Here are our statistics for our incoming dogs and puppies for 2009.


  • Dogs & Puppies Saved: 105
  • Dogs & Puppies Adopted: 80
  • Dogs diagnosed and treated for Heartworm disease: 13
  • Dogs & puppies diagnosed and treated for Lyme disease: 8
  • Dogs & puppies diagnosed and treated for Lyme disease and Anaplasma: 1
  • Dogs & puppies diagnosed and treated for Lyme disease and RMSF: 11
  • Dogs & puppies diagnosed and treated for Lyme disease, Ehrlichia & RMSF: 2
  • Dogs & puppies diagnosed and treated for Ehrlichia: 3
  • Dogs & puppies diagnosed and treated for Ehrlichia and RMSF: 5
  • Dogs & puppies diagnosed and treated for RMSF: 25
  • Dogs & puppies diagnosed and treated for Anaplasma: 1
  • Dogs with Mammary cancer: 4
  • Deaf dogs or puppies: 2
  • Cherry eye surgery: 1

  • Poor Sweet Duckie (sleeping setter) is now in hospice care. She came to us in February of 2009 after her back leg had been amputated. Upon arrival she was diagnosed with Heartworm disease, Lyme disease, Ehrlichia and Rocky Mountain spotted fever. She also has mammary cancer. After 11 months in foster care and with ongoing treatment, she is heartworm and Lyme negative but she still has chronic Ehrlichia and RMSF. She was too anemic to do any surgery until recently and during her spay it was discovered she needed her spleen removed because of a tumor. This is so sad and the doctor has given her 10 months to live. We are hopeful she will outlive his prognosis. Duckie's story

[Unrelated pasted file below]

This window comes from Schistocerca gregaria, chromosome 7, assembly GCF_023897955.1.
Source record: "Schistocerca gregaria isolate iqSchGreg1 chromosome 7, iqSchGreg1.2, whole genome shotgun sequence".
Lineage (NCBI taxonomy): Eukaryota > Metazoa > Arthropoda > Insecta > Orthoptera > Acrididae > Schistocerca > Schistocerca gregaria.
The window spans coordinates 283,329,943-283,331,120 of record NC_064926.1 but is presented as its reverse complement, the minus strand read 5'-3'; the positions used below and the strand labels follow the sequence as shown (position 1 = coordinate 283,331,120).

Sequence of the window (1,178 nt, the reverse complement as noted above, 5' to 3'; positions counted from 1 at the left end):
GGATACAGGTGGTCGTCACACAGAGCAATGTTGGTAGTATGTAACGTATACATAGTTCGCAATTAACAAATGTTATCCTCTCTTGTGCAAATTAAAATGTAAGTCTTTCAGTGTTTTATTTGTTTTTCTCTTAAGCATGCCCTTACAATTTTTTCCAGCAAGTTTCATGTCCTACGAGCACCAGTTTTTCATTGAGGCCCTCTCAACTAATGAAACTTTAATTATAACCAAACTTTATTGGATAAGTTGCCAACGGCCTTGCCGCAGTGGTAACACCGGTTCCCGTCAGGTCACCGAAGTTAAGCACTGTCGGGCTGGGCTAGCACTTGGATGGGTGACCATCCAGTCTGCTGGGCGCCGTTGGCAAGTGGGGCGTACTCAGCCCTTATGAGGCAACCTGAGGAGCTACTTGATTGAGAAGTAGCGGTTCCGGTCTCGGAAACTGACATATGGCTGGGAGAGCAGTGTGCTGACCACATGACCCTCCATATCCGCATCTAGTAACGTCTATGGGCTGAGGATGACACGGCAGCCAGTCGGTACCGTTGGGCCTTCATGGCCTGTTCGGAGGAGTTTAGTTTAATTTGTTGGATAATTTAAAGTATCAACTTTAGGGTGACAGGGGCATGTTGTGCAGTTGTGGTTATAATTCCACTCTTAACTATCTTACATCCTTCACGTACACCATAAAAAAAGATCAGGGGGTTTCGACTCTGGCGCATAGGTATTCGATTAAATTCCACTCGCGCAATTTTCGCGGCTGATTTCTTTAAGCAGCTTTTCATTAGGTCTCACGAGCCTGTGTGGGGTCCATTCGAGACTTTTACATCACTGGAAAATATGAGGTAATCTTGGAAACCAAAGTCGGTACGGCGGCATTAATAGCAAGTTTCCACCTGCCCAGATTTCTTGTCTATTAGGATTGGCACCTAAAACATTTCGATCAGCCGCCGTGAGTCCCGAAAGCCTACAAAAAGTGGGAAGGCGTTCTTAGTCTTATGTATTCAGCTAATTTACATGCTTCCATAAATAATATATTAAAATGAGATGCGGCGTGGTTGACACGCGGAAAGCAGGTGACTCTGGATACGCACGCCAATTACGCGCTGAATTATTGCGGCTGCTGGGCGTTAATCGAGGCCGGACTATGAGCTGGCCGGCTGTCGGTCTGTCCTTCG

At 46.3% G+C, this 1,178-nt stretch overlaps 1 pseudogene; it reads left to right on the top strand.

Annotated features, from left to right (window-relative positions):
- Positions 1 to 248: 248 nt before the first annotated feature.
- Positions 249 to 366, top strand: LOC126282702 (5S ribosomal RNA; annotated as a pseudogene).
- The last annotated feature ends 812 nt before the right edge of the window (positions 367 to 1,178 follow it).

Co-Infections,Heartworm Disease and Behavior Problems


    The frequency of co-infections was very common and often problematic in dogs that needed treatment for Heartworm disease. Treatment for Heartworm disease on a dog with an underling tick borne illness must be taken very slowly. We pre-treat each dog for up to 2 months with Doxycycline to try and help the dog’s immune system fight off the tick borne illness. Our research shows that even after heartworm treatment is completed, the dog may still struggle with the original underlying tick borne illness and Doxycycline treatment may need to continue for months afterward.

    Further research shows that out of 45 dogs infected, we found serious dog aggression in 16 dogs including 2 that we considered euthanizing due to unpredictable rage behavior. Most of the dog aggression was noted in dogs suffering from Lyme disease and RMSF exposure. We do know that these infected dogs are in terrible pain; suffering from high fevers and headaches that may manifest itself in aggression and terrible rage behavior. Other undesirable behaviors we noted in the infected dogs were chronic food allergies, eye irregularities (that could lead to blindness), ear infections, (deafness in a 4 month old puppy), mental illness including obsessive compulsive digging and escaping tendencies, cage anxiety, separation anxiety, and hyper-active behavior. Post treatment (up to 8 weeks on Doxycycline), many of these dogs become highly adoptable, loving and overcame some of their past aggressive behavior. Almost immediately after treatment starts, we are also see a calming affect over these dogs, their hyper activity and obsessive compulsive behaviors diminish and amazingly their joyfulness and playfulness returns.